A deep learning framework to predict binding preference of RNA constituents on protein surface
AuthorsLam, Jordy Homing
Sheong, Fu Kit
Altman, Russ B.
KAUST DepartmentComputational Bioscience Research Center, Computer, Electrical and Mathematical Sciences and Engineering Division, King Abdullah University of Science and Technology (KAUST), Thuwal, 23955-6900, Saudi Arabia.
Computer Science Program
Computational Bioscience Research Center (CBRC)
Computer, Electrical and Mathematical Sciences and Engineering (CEMSE) Division
Online Publication Date2019-10-30
Print Publication Date2019-12
Permanent link to this recordhttp://hdl.handle.net/10754/659549
MetadataShow full item record
AbstractProtein-RNA interaction plays important roles in post-transcriptional regulation. However, the task of predicting these interactions given a protein structure is difficult. Here we show that, by leveraging a deep learning model NucleicNet, attributes such as binding preference of RNA backbone constituents and different bases can be predicted from local physicochemical characteristics of protein structure surface. On a diverse set of challenging RNA-binding proteins, including Fem-3-binding-factor 2, Argonaute 2 and Ribonuclease III, NucleicNet can accurately recover interaction modes discovered by structural biology experiments. Furthermore, we show that, without seeing any in vitro or in vivo assay data, NucleicNet can still achieve consistency with experiments, including RNAcompete, Immunoprecipitation Assay, and siRNA Knockdown Benchmark. NucleicNet can thus serve to provide quantitative fitness of RNA sequences for given binding pockets or to predict potential binding pockets and binding RNAs for previously unknown RNA binding proteins.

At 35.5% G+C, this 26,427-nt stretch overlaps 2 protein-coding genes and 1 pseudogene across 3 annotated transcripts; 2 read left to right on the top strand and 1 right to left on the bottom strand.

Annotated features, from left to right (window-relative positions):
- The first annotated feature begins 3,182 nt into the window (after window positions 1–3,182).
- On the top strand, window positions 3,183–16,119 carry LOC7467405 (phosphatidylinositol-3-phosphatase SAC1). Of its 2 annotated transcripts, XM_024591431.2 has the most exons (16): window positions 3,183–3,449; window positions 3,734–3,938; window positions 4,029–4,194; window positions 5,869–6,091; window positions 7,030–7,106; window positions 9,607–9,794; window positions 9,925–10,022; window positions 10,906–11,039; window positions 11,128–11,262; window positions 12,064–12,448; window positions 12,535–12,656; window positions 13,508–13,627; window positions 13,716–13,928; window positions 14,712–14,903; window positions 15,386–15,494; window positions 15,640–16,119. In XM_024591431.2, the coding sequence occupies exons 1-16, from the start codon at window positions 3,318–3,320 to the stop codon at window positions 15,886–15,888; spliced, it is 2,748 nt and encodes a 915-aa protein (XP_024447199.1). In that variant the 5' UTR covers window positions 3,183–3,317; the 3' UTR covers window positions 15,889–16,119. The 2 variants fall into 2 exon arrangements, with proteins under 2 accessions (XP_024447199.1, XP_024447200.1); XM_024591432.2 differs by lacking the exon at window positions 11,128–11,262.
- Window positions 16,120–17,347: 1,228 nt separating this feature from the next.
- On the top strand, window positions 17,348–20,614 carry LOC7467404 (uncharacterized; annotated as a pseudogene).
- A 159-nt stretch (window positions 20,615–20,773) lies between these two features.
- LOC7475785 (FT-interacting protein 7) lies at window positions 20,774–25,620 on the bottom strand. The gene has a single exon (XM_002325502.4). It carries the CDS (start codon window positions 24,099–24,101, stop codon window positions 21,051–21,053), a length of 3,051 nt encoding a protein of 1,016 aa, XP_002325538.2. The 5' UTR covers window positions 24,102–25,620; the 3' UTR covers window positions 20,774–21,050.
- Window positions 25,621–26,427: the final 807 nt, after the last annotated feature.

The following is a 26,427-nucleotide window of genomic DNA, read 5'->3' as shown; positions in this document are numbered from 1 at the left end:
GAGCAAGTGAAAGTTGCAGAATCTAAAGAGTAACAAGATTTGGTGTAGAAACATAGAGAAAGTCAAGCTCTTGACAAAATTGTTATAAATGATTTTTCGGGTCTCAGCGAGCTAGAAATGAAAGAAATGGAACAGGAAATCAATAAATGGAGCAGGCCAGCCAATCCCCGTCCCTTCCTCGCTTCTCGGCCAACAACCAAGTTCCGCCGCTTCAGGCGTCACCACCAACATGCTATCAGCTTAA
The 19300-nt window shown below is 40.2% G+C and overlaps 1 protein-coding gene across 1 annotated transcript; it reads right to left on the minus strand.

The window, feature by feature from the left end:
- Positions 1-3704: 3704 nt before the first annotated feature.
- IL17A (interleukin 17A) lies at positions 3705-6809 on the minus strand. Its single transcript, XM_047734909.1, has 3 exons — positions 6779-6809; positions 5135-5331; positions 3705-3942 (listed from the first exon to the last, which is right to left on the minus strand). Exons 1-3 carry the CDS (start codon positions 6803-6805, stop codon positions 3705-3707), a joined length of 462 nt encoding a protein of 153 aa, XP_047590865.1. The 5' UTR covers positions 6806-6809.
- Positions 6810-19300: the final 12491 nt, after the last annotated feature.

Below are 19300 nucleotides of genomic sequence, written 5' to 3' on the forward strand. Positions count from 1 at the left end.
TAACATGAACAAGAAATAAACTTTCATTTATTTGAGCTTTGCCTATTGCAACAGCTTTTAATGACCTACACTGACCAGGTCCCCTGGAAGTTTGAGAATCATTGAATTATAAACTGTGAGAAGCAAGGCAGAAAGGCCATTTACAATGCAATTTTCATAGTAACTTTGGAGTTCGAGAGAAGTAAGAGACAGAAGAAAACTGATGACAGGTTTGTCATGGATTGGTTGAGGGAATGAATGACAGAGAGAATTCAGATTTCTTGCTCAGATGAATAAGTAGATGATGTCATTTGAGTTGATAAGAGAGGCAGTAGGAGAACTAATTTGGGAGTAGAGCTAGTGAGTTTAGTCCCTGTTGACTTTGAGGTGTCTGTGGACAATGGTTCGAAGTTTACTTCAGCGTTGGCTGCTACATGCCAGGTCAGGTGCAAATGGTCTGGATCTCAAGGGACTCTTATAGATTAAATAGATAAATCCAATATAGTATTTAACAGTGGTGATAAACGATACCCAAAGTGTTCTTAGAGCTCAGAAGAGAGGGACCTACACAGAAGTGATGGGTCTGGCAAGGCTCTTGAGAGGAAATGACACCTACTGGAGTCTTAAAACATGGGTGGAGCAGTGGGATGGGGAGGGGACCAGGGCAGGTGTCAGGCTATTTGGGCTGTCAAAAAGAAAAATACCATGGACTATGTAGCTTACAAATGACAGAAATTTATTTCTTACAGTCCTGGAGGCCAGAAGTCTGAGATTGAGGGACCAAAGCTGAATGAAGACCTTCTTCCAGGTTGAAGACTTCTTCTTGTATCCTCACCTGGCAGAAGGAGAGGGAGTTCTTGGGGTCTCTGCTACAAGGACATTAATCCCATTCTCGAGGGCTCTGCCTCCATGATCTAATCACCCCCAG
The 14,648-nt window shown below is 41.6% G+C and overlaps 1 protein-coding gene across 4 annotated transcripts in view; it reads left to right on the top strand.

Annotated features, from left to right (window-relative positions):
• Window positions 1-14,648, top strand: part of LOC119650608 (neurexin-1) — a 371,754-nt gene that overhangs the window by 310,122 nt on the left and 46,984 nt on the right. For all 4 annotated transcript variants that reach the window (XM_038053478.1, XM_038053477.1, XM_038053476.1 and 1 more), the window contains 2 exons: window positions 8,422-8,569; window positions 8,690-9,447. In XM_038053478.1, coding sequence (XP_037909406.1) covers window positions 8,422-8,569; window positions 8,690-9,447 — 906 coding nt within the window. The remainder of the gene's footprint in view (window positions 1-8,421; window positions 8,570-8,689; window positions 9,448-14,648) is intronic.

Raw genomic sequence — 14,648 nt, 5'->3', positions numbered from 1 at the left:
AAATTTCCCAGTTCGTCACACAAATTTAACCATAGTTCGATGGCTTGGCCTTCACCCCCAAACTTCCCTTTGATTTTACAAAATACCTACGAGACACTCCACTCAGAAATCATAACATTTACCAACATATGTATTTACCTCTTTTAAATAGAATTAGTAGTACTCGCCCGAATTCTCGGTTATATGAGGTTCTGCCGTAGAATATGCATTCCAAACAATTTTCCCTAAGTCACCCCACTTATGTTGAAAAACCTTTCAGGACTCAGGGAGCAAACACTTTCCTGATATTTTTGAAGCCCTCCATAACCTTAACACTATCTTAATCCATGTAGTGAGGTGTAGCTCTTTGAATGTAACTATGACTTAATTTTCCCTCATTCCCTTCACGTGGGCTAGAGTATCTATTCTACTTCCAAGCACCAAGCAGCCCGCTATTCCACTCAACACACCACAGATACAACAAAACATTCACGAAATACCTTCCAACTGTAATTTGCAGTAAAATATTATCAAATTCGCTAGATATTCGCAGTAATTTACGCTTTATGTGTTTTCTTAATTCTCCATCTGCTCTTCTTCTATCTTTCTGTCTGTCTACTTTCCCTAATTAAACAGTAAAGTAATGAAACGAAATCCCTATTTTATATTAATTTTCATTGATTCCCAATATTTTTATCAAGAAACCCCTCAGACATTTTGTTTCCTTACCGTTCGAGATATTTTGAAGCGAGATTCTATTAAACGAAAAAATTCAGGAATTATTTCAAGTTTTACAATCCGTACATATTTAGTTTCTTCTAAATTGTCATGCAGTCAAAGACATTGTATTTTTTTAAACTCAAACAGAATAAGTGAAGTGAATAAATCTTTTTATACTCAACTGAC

CitationLam, J. H., Li, Y., Zhu, L., Umarov, R., Jiang, H., Héliou, A., … Gao, X. (2019). A deep learning framework to predict binding preference of RNA constituents on protein surface. Nature Communications, 10(1). doi:10.1038/s41467-019-12920-0
SponsorsWe are grateful to Wei Wang for helpful discussions. Figure 1 was created by Heno Hwang, scientific illustrator at King Abdullah University of Science and Technology (KAUST). This work was supported by grants from KAUST to X.G. (BAS/1/1624-01, FCC/1/1976-18-01, FCC/1/1976-23-01, FCC/1/1976-25-01, FCC/1/1976-26-01, and FCS/1/4102-02-01) and funding from the KAUST to X.G. and X.H. (URF/1/3007-01). The Hong Kong Research Grant Council (HKUST C6009-15G, AoE/M-09/12, and AoE/P-705/16) and Innovation and Technology Commission (ITCPD/17-9 and ITC-CNERC14SC01) to X.H.; L.F., Y.F.L., and W.C. were supported by Research Grant from Science and Technology Innovation Commission of Shenzhen Municipal Government (No. KQTD20180411143432337 and JCYJ20170307105752508). Part of bioinformatics analysis was supported by the Center for Computational Science and Engineering of Southern University of Science and Technology.
PublisherSpringer Science and Business Media LLC
RelationsIs Supplemented By: